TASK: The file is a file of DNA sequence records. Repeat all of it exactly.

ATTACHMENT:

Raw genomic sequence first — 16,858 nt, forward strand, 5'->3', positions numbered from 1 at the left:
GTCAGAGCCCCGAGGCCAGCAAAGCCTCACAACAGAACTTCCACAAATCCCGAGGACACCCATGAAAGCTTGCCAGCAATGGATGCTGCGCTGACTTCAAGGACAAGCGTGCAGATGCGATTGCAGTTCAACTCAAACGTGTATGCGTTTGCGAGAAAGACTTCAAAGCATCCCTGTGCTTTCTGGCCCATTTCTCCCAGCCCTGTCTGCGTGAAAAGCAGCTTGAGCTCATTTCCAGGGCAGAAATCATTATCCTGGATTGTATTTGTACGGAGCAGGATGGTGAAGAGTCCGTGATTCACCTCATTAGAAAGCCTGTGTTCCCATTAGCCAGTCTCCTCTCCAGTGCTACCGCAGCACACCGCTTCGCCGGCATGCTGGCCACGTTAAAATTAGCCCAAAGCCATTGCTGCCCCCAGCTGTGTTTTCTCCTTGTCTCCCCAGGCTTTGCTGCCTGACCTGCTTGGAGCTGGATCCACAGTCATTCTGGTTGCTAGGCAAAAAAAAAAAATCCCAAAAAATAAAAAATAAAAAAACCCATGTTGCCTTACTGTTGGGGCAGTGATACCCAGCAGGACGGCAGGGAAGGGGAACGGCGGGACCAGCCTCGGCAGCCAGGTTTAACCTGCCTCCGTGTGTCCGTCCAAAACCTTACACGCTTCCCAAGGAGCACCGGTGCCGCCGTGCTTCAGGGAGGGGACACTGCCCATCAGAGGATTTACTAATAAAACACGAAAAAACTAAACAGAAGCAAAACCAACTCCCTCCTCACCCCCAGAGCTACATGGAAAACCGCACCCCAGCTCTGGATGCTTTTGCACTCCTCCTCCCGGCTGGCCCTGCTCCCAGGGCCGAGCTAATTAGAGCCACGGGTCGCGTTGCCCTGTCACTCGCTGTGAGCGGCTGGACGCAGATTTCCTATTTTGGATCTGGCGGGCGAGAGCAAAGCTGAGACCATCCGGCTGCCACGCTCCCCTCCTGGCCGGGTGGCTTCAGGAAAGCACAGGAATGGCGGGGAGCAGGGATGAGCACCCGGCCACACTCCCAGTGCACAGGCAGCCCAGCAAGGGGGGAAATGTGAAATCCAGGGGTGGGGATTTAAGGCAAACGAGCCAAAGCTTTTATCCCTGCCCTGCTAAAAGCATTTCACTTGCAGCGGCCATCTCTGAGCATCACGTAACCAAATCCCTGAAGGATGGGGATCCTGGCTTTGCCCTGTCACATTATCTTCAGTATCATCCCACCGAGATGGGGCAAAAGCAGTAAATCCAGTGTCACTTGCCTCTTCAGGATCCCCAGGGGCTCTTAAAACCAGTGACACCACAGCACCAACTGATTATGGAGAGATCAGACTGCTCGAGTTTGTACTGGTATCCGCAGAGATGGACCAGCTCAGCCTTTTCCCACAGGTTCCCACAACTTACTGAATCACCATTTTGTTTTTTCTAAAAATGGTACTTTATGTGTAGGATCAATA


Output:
Raw genomic sequence first — 16,858 nt, forward strand, 5'->3', positions numbered from 1 at the left:
GTCAGAGCCCCGAGGCCAGCAAAGCCTCACAACAGAACTTCCACAAATCCCGAGGACACCCATGAAAGCTTGCCAGCAATGGATGCTGCGCTGACTTCAAGGACAAGCGTGCAGATGCGATTGCAGTTCAACTCAAACGTGTATGCGTTTGCGAGAAAGACTTCAAAGCATCCCTGTGCTTTCTGGCCCATTTCTCCCAGCCCTGTCTGCGTGAAAAGCAGCTTGAGCTCATTTCCAGGGCAGAAATCATTATCCTGGATTGTATTTGTACGGAGCAGGATGGTGAAGAGTCCGTGATTCACCTCATTAGAAAGCCTGTGTTCCCATTAGCCAGTCTCCTCTCCAGTGCTACCGCAGCACACCGCTTCGCCGGCATGCTGGCCACGTTAAAATTAGCCCAAAGCCATTGCTGCCCCCAGCTGTGTTTTCTCCTTGTCTCCCCAGGCTTTGCTGCCTGACCTGCTTGGAGCTGGATCCACAGTCATTCTGGTTGCTAGGCAAAAAAAAAAAATCCCAAAAAATAAAAAATAAAAAAACCCATGTTGCCTTACTGTTGGGGCAGTGATACCCAGCAGGACGGCAGGGAAGGGGAACGGCGGGACCAGCCTCGGCAGCCAGGTTTAACCTGCCTCCGTGTGTCCGTCCAAAACCTTACACGCTTCCCAAGGAGCACCGGTGCCGCCGTGCTTCAGGGAGGGGACACTGCCCATCAGAGGATTTACTAATAAAACACGAAAAAACTAAACAGAAGCAAAACCAACTCCCTCCTCACCCCCAGAGCTACATGGAAAACCGCACCCCAGCTCTGGATGCTTTTGCACTCCTCCTCCCGGCTGGCCCTGCTCCCAGGGCCGAGCTAATTAGAGCCACGGGTCGCGTTGCCCTGTCACTCGCTGTGAGCGGCTGGACGCAGATTTCCTATTTTGGATCTGGCGGGCGAGAGCAAAGCTGAGACCATCCGGCTGCCACGCTCCCCTCCTGGCCGGGTGGCTTCAGGAAAGCACAGGAATGGCGGGGAGCAGGGATGAGCACCCGGCCACACTCCCAGTGCACAGGCAGCCCAGCAAGGGGGGAAATGTGAAATCCAGGGGTGGGGATTTAAGGCAAACGAGCCAAAGCTTTTATCCCTGCCCTGCTAAAAGCATTTCACTTGCAGCGGCCATCTCTGAGCATCACGTAACCAAATCCCTGAAGGATGGGGATCCTGGCTTTGCCCTGTCACATTATCTTCAGTATCATCCCACCGAGATGGGGCAAAAGCAGTAAATCCAGTGTCACTTGCCTCTTCAGGATCCCCAGGGGCTCTTAAAACCAGTGACACCACAGCACCAACTGATTATGGAGAGATCAGACTGCTCGAGTTTGTACTGGTATCCGCAGAGATGGACCAGCTCAGCCTTTTCCCACAGGTTCCCACAACTTACTGAATCACCATTTTGTTTTTTCTAAAAATGGTACTTTATGTGTAGGATCAATA